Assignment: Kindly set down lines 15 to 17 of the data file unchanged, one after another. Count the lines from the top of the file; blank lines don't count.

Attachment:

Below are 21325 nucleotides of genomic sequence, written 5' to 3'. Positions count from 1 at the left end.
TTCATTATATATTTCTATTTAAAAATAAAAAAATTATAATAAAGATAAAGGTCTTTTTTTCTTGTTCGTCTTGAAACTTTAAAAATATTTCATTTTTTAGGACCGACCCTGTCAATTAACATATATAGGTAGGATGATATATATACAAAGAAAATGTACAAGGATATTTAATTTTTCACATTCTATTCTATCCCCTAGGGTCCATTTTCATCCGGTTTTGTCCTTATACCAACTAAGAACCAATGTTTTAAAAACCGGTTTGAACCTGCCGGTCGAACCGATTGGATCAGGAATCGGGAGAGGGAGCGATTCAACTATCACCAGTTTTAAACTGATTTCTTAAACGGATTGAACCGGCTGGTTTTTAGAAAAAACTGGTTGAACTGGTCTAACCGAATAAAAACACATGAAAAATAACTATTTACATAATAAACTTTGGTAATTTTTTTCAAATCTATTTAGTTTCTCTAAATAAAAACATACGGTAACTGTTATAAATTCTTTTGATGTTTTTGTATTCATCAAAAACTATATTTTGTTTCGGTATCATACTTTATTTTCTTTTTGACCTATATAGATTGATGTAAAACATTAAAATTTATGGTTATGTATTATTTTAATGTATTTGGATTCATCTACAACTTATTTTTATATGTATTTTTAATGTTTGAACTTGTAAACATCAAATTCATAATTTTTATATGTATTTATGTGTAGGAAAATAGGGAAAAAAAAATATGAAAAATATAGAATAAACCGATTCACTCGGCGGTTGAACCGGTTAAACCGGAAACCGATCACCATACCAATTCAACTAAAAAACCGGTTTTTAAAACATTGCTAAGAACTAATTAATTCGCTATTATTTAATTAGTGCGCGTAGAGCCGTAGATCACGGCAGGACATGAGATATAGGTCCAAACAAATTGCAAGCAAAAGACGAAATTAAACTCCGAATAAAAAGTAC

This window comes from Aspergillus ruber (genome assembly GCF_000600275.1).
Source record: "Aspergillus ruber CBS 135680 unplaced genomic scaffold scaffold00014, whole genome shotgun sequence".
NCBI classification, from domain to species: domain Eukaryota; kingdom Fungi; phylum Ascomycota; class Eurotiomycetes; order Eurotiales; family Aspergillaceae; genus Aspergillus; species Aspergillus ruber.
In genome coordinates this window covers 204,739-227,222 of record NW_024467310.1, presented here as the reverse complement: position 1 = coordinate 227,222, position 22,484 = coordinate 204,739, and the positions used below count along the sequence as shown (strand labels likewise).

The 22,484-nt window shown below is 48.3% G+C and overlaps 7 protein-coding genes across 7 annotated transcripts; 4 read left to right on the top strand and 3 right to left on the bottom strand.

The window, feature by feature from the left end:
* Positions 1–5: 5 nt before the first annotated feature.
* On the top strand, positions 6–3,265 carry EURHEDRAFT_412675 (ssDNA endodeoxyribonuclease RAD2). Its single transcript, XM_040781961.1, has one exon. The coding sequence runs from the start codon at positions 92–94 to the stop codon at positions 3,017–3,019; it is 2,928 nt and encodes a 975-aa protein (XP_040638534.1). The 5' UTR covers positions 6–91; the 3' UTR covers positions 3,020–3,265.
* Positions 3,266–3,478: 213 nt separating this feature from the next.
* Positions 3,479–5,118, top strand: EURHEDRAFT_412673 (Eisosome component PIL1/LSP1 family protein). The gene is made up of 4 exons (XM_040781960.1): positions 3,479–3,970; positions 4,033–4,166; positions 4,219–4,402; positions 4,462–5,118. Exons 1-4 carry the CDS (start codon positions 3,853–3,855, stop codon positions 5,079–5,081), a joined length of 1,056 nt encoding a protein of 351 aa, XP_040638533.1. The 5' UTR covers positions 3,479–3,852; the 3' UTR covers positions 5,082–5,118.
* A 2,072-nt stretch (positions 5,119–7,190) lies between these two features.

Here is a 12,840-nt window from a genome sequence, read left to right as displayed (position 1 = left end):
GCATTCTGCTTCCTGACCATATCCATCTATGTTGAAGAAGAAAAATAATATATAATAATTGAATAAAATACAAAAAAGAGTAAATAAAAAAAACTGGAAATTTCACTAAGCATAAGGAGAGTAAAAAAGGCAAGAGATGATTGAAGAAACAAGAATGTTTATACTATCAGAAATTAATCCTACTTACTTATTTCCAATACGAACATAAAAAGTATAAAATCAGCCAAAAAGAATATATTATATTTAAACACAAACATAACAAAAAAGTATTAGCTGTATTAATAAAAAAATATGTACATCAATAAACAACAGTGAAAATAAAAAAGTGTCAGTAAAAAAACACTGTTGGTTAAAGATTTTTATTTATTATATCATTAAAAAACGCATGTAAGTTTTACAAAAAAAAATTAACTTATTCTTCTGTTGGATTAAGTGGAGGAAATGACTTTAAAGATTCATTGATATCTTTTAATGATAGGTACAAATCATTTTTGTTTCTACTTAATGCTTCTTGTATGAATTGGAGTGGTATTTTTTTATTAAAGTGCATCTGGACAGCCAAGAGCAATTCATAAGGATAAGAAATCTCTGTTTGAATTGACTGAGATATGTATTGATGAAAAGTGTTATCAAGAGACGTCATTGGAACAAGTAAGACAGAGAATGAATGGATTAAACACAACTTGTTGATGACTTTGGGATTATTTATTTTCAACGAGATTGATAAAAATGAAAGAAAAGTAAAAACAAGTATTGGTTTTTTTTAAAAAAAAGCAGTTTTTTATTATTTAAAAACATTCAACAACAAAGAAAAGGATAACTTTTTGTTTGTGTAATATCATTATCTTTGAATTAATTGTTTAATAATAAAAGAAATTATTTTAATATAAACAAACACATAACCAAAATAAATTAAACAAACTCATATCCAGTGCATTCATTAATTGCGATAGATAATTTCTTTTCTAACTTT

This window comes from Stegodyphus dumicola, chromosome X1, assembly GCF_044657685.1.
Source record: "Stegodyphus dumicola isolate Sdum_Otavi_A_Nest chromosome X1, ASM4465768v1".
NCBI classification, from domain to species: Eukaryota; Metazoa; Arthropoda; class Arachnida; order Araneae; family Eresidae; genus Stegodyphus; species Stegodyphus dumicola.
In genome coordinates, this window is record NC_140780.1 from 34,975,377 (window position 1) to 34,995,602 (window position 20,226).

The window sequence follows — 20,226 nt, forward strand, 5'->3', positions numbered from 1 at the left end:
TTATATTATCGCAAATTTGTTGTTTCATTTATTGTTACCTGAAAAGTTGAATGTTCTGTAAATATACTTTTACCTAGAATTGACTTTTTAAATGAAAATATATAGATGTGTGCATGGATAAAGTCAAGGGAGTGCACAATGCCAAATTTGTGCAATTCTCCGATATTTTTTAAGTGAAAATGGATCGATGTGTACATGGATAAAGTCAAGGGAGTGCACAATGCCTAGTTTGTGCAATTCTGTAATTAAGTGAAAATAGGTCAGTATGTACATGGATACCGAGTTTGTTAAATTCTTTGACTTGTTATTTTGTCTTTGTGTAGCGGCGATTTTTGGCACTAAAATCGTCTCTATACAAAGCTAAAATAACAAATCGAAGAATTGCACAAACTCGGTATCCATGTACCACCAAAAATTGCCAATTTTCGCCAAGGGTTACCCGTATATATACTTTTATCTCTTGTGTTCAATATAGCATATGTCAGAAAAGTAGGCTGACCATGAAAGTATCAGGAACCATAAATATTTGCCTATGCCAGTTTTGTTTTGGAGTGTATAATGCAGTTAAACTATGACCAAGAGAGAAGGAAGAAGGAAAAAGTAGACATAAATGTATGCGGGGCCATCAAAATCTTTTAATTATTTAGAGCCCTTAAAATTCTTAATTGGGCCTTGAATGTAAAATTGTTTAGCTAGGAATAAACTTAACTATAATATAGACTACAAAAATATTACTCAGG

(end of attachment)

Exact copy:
GCATTCTGCTTCCTGACCATATCCATCTATGTTGAAGAAGAAAAATAATATATAATAATTGAATAAAATACAAAAAAGAGTAAATAAAAAAAACTGGAAATTTCACTAAGCATAAGGAGAGTAAAAAAGGCAAGAGATGATTGAAGAAACAAGAATGTTTATACTATCAGAAATTAATCCTACTTACTTATTTCCAATACGAACATAAAAAGTATAAAATCAGCCAAAAAGAATATATTATATTTAAACACAAACATAACAAAAAAGTATTAGCTGTATTAATAAAAAAATATGTACATCAATAAACAACAGTGAAAATAAAAAAGTGTCAGTAAAAAAACACTGTTGGTTAAAGATTTTTATTTATTATATCATTAAAAAACGCATGTAAGTTTTACAAAAAAAAATTAACTTATTCTTCTGTTGGATTAAGTGGAGGAAATGACTTTAAAGATTCATTGATATCTTTTAATGATAGGTACAAATCATTTTTGTTTCTACTTAATGCTTCTTGTATGAATTGGAGTGGTATTTTTTTATTAAAGTGCATCTGGACAGCCAAGAGCAATTCATAAGGATAAGAAATCTCTGTTTGAATTGACTGAGATATGTATTGATGAAAAGTGTTATCAAGAGACGTCATTGGAACAAGTAAGACAGAGAATGAATGGATTAAACACAACTTGTTGATGACTTTGGGATTATTTATTTTCAACGAGATTGATAAAAATGAAAGAAAAGTAAAAACAAGTATTGGTTTTTTTTAAAAAAAAGCAGTTTTTTATTATTTAAAAACATTCAACAACAAAGAAAAGGATAACTTTTTGTTTGTGTAATATCATTATCTTTGAATTAATTGTTTAATAATAAAAGAAATTATTTTAATATAAACAAACACATAACCAAAATAAATTAAACAAACTCATATCCAGTGCATTCATTAATTGCGATAGATAATTTCTTTTCTAACTTT

This window comes from Stegodyphus dumicola, chromosome X1, assembly GCF_044657685.1.
Source record: "Stegodyphus dumicola isolate Sdum_Otavi_A_Nest chromosome X1, ASM4465768v1".